Lillooet second for area property assessment hikes

Clinton highest at 25 per cent

Dennis Stranack

Residential properties in Lillooet recorded a more than 20 per cent increase in assessed value as of July 1, 2019, increasing from $215,000 to $257,000 over the previous year.

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Assessment notices are out for properties in the Thompson Okanagan region, which includes Lillooet, and while the general trend has been for market value to remain fairly stable, local assessments–with some stiff competition from nearby communities–recorded the second largest increase on the list.

“Throughout the Thompson, the majority of home owners can expect an increase in value compared to last year,” Thompson area deputy assessor Tracy Shymko said in a news release.

“Comparing July 2018 and July 2019, home values have risen consistently for most of Kamloops and the Thompson, with a few communities seeing increases slightly higher than others, especially in Clinton, Lillooet, Ashcroft and Lytton.”

Clinton experienced the highest average increase in assessed values at 25 per cent, with average values increasing from $120,000 to $150,000.

Lytton and Ashcroft tied to round out the top three, with a 17 per cent bump drawn from an average assessment increase to $160,000 and $222,000 each, from $138,000 and $261,000.

While most municipalities in the region experienced single-digit assessment increases, a number of communities saw their average assessments drop, specifically Kelowna (-2 per cent), West Kelowna (-1 per cent), Penticton (-3 per cent) Peachland (-1 per cent), Coldstream (-2 per cent), Spallumcheen (-5 per cent) and Sun Peaks (-2 per cent).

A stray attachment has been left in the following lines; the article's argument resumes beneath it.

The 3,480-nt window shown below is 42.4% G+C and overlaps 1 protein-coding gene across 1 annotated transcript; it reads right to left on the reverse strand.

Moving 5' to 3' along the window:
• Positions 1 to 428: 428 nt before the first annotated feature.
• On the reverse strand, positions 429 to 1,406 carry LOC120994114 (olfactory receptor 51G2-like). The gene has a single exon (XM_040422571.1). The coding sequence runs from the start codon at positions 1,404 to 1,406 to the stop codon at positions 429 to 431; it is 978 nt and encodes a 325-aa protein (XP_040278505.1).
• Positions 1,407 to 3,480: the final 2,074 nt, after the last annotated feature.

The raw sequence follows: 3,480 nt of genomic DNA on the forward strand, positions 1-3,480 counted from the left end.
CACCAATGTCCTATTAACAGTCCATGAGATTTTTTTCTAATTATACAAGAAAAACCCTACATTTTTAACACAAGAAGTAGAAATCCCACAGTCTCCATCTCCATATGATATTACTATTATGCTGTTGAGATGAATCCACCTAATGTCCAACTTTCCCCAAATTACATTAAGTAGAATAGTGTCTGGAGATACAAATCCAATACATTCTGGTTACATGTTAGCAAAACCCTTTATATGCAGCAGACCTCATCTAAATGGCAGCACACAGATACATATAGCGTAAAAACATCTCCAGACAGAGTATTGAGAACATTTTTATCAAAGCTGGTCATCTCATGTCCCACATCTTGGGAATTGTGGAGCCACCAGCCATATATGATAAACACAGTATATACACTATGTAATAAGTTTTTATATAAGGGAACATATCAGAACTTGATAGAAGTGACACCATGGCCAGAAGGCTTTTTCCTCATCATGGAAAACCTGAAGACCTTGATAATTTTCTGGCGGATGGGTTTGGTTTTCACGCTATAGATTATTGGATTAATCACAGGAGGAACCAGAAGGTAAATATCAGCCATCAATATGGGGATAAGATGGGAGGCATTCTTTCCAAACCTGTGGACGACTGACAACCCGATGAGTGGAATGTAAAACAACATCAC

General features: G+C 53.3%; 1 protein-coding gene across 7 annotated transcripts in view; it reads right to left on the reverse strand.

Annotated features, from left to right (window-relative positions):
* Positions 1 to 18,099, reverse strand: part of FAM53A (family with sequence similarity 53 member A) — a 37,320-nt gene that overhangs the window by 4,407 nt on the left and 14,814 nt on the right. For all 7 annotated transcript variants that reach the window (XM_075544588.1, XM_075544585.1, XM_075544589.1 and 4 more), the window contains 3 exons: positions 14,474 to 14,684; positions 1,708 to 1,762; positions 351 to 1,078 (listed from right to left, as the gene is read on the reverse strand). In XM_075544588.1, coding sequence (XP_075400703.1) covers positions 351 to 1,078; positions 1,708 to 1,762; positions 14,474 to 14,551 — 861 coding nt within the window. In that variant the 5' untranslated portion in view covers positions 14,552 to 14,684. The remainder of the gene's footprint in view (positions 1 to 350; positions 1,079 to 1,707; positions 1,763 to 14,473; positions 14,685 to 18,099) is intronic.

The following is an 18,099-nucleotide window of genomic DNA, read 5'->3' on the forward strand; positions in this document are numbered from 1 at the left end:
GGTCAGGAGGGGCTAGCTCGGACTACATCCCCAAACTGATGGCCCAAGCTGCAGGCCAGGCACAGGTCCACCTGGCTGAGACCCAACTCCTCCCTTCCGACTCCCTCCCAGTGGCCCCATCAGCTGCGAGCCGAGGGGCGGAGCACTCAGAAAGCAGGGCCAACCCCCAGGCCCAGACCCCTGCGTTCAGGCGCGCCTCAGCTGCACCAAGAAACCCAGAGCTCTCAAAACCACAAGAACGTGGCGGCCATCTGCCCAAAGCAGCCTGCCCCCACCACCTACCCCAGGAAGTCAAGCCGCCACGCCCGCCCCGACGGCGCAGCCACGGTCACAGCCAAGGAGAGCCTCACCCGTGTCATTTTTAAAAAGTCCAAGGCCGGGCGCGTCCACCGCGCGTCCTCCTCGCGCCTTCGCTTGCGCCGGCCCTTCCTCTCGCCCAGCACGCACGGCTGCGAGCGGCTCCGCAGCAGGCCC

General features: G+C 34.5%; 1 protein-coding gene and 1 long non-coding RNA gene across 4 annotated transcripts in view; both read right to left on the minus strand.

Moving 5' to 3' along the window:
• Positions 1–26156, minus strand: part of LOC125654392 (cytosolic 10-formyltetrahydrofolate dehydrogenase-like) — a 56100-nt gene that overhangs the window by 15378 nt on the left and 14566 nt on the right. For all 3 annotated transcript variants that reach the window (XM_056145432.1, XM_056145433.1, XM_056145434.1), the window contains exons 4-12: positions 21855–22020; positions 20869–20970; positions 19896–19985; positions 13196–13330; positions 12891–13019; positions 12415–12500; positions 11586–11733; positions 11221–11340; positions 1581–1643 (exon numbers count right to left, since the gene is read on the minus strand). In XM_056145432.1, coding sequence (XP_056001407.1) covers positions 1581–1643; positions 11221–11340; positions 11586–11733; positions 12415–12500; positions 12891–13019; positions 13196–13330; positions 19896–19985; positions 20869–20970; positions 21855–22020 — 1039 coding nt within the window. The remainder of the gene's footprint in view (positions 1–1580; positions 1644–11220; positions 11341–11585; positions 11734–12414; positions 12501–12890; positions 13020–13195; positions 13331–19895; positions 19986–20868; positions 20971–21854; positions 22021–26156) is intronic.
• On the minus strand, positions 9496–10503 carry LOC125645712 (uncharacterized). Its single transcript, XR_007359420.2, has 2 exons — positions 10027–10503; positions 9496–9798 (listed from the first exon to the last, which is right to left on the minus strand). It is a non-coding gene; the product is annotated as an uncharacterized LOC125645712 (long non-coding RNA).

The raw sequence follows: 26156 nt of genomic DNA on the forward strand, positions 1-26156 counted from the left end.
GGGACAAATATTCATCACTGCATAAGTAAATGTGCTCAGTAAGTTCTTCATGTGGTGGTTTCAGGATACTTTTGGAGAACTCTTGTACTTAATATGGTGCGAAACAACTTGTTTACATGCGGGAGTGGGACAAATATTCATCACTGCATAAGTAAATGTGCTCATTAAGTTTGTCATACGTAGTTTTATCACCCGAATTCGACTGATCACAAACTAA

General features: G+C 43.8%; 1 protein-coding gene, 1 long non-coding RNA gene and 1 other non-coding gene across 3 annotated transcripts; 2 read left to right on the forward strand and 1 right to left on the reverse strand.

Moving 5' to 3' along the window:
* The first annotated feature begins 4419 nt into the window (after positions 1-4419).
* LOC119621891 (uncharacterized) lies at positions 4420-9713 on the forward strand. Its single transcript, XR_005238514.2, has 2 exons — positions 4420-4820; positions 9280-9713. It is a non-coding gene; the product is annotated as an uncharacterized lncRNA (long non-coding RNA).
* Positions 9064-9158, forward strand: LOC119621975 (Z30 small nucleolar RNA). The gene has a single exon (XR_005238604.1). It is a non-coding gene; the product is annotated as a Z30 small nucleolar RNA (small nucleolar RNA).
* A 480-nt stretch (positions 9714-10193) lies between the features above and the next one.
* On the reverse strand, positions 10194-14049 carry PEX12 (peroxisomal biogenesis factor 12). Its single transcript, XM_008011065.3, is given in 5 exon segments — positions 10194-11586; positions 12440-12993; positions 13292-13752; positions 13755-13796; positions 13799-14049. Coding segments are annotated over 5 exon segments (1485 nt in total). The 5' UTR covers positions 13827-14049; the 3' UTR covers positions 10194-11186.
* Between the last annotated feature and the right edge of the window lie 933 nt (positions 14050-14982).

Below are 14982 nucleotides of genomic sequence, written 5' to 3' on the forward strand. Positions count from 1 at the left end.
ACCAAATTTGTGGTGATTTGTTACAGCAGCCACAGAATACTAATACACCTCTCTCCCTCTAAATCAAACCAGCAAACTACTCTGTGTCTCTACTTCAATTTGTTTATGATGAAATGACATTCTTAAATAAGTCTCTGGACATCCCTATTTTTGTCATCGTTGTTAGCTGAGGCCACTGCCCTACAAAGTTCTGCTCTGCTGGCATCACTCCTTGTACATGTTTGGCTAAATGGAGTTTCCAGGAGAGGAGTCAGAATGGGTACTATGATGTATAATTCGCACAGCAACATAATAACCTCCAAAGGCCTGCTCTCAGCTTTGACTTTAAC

The number for Sun Peaks is an interesting contrast with last year, when the municipality topped the list with the largest increase, up 18 per cent from $718,000 to $847,000 assessed value.

BC Assessment collects, monitors and analyzes property data throughout the year. It indicates the Thompson Okanagan's estimated range of percentage changes to 2020 assessment values by property type compared to 2019. 

Overall, the Thompson Okanagan’s total assessments increased from about $147.7 billion in 2019 to $153.1billion this year. A total of about $2.7 billion of the region’s updated assessments is from new construction, subdivisions and rezoning of properties.

BC Assessment’s website at bcassessment.cahas self-service access to a free, online property assessment search service that allows anyone to search, check and compare 2020 property assessments for anywhere in the province in addition to other services and information including lists of the top valued residential properties across the province.

“Property owners can find a lot of valuable information on our website including answers to many assessment-related questions, but those who feel that their property assessment does not reflect market value as of July 1, 2019 or see incorrect information on their notice, should contact BC Assessment as indicated on their notice as soon as possible in January,” deputy assessor Tracy Wall said.

“If a property owner is still concerned about their assessment after speaking to one of our appraisers, they may submit a notice of complaint (appeal) by Jan. 31, for an independent review by a Property Assessment Review Panel.”

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